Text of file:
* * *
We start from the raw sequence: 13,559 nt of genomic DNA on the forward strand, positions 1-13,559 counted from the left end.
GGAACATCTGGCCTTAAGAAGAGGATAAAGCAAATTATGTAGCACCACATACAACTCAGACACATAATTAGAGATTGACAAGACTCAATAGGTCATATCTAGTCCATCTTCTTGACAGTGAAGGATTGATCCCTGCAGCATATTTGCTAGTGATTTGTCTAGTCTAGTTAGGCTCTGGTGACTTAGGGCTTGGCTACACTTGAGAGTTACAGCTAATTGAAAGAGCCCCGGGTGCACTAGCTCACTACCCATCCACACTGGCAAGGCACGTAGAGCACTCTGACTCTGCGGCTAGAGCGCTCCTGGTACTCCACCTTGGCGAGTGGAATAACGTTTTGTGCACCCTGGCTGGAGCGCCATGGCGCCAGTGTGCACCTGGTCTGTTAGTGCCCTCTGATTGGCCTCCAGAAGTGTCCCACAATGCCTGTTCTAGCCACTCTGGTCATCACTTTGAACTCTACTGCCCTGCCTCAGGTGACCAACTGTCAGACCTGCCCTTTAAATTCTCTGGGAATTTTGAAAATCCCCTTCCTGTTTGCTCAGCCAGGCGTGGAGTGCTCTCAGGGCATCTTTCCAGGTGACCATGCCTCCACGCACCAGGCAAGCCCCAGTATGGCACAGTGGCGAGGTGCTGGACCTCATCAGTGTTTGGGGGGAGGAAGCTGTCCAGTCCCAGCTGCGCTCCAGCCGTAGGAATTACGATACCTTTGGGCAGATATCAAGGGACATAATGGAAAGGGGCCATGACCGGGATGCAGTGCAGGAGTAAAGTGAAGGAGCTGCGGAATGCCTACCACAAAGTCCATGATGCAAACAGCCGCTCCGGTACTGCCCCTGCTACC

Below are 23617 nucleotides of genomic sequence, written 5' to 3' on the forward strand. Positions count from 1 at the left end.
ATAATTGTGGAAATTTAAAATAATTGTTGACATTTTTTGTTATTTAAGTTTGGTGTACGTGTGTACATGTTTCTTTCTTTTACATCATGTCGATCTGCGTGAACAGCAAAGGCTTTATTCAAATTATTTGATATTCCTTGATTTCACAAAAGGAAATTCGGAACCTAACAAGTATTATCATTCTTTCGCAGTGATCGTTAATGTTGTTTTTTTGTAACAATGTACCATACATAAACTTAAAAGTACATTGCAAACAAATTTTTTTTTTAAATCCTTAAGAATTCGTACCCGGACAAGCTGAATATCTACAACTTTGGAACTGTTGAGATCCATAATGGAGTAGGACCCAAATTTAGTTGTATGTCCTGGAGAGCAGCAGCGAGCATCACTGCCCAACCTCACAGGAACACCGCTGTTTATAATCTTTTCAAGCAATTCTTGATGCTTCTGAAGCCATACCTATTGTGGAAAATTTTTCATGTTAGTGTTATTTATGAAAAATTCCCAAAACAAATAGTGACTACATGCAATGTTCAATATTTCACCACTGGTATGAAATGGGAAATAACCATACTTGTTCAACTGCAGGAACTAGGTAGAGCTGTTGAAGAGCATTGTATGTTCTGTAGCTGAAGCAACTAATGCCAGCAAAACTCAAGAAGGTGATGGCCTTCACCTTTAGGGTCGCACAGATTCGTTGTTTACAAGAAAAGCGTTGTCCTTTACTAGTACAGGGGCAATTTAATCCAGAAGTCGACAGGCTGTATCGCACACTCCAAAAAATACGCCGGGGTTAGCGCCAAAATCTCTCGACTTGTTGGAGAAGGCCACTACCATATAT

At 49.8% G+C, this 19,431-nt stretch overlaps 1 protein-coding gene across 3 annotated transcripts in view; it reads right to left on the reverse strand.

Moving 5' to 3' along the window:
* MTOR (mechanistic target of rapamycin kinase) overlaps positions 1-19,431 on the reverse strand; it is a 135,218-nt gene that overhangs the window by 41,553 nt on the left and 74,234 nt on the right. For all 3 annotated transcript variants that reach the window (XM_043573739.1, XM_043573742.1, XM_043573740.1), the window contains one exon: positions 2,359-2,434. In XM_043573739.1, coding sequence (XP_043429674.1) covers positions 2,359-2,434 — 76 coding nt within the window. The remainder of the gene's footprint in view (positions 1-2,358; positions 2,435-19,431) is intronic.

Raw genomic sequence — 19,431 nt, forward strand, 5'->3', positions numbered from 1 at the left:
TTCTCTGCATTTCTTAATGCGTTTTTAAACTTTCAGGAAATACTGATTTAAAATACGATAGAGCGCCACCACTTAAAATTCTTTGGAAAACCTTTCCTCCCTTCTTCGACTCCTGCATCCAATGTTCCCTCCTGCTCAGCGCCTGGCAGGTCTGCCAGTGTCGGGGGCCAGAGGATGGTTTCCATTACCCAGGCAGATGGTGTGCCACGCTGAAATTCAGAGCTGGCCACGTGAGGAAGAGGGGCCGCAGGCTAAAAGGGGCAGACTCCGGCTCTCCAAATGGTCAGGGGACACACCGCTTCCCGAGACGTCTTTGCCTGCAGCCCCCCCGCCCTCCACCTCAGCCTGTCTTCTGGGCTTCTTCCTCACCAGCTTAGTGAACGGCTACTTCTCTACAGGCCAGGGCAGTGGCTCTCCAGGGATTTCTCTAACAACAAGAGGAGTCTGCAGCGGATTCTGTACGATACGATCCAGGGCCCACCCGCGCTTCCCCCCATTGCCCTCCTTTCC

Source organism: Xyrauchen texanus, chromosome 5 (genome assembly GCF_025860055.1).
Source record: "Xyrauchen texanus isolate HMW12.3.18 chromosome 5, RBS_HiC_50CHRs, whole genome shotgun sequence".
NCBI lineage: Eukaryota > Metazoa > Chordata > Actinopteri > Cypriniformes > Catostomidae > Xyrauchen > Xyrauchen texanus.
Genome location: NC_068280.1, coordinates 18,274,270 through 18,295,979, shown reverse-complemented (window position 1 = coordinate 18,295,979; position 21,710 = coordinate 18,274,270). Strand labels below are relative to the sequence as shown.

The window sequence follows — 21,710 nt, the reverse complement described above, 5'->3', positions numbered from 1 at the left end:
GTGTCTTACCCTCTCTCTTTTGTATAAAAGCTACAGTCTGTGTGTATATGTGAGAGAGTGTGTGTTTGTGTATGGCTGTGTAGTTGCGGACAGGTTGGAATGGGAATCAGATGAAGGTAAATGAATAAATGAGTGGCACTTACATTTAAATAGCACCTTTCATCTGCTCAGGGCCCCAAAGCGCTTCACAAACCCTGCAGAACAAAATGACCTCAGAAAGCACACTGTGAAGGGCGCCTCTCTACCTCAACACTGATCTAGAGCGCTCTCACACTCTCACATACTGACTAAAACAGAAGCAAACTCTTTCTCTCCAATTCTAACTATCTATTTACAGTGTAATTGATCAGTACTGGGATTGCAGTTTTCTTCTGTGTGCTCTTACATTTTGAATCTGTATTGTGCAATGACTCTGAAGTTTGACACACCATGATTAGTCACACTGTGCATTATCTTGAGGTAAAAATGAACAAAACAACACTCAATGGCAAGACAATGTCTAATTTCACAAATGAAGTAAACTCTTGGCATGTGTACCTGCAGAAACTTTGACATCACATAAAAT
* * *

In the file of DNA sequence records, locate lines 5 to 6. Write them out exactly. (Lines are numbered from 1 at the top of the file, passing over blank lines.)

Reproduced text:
At 49.8% G+C, this 19,431-nt stretch overlaps 1 protein-coding gene across 3 annotated transcripts in view; it reads right to left on the reverse strand.

Moving 5' to 3' along the window: